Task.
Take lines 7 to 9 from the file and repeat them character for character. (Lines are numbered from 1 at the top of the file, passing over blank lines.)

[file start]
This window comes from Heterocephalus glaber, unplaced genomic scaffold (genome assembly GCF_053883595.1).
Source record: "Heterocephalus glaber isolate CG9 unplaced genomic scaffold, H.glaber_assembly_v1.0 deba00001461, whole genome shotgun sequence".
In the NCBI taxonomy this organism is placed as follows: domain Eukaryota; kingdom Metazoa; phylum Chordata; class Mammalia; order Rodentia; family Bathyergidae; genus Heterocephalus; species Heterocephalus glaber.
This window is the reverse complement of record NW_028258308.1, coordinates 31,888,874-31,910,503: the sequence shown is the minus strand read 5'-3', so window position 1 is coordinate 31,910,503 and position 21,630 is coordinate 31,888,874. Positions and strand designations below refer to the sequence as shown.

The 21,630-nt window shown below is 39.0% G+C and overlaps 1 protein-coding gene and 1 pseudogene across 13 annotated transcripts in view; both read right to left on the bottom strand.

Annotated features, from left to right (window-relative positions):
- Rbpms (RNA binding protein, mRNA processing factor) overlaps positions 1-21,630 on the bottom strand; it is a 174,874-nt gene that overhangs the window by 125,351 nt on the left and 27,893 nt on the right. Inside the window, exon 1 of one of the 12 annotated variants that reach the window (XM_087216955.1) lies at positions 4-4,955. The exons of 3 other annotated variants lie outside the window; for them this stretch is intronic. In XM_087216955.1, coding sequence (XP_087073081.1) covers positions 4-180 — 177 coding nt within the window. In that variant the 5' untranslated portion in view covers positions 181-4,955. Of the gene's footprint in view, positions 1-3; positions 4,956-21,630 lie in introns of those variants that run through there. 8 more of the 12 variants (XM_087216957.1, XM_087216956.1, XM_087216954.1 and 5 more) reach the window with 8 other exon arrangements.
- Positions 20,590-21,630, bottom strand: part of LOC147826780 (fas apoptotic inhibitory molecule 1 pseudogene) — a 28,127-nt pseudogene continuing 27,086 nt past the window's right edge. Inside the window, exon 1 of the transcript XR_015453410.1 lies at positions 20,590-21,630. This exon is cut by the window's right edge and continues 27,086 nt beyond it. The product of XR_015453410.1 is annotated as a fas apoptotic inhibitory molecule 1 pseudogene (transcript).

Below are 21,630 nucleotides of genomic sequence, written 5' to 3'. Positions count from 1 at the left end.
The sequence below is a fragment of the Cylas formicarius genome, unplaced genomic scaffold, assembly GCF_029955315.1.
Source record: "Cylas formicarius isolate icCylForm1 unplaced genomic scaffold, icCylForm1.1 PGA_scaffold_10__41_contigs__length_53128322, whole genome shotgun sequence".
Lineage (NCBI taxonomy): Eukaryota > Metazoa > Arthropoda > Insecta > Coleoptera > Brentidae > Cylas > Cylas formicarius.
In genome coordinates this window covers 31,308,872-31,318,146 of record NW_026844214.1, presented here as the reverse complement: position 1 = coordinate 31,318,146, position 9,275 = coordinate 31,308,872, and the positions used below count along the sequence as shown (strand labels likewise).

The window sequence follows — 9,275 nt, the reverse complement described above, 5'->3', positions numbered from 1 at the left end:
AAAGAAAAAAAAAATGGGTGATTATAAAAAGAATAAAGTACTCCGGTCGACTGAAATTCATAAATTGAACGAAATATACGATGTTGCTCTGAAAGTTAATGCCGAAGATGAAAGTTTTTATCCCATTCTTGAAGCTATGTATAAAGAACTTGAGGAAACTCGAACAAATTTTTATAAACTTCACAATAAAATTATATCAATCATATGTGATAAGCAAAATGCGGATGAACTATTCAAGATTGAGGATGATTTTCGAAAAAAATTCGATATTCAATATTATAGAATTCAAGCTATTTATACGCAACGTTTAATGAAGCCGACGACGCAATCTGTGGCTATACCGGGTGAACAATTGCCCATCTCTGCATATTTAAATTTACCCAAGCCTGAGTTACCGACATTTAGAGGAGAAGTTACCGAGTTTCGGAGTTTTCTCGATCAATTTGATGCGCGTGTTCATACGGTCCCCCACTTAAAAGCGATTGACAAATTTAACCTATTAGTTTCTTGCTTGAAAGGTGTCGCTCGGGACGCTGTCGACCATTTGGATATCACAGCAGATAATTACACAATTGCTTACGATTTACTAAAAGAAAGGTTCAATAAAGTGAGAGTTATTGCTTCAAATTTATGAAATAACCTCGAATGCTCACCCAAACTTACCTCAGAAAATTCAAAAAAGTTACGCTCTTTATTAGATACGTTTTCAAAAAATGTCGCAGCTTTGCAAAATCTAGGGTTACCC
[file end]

- Rbpms (RNA binding protein, mRNA processing factor) overlaps positions 1-21,630 on the bottom strand; it is a 174,874-nt gene that overhangs the window by 125,351 nt on the left and 27,893 nt on the right. Inside the window, exon 1 of one of the 12 annotated variants that reach the window (XM_087216955.1) lies at positions 4-4,955. The exons of 3 other annotated variants lie outside the window; for them this stretch is intronic. In XM_087216955.1, coding sequence (XP_087073081.1) covers positions 4-180 — 177 coding nt within the window. In that variant the 5' untranslated portion in view covers positions 181-4,955. Of the gene's footprint in view, positions 1-3; positions 4,956-21,630 lie in introns of those variants that run through there. 8 more of the 12 variants (XM_087216957.1, XM_087216956.1, XM_087216954.1 and 5 more) reach the window with 8 other exon arrangements.
- Positions 20,590-21,630, bottom strand: part of LOC147826780 (fas apoptotic inhibitory molecule 1 pseudogene) — a 28,127-nt pseudogene continuing 27,086 nt past the window's right edge. Inside the window, exon 1 of the transcript XR_015453410.1 lies at positions 20,590-21,630. This exon is cut by the window's right edge and continues 27,086 nt beyond it. The product of XR_015453410.1 is annotated as a fas apoptotic inhibitory molecule 1 pseudogene (transcript).

Below are 21,630 nucleotides of genomic sequence, written 5' to 3'. Positions count from 1 at the left end.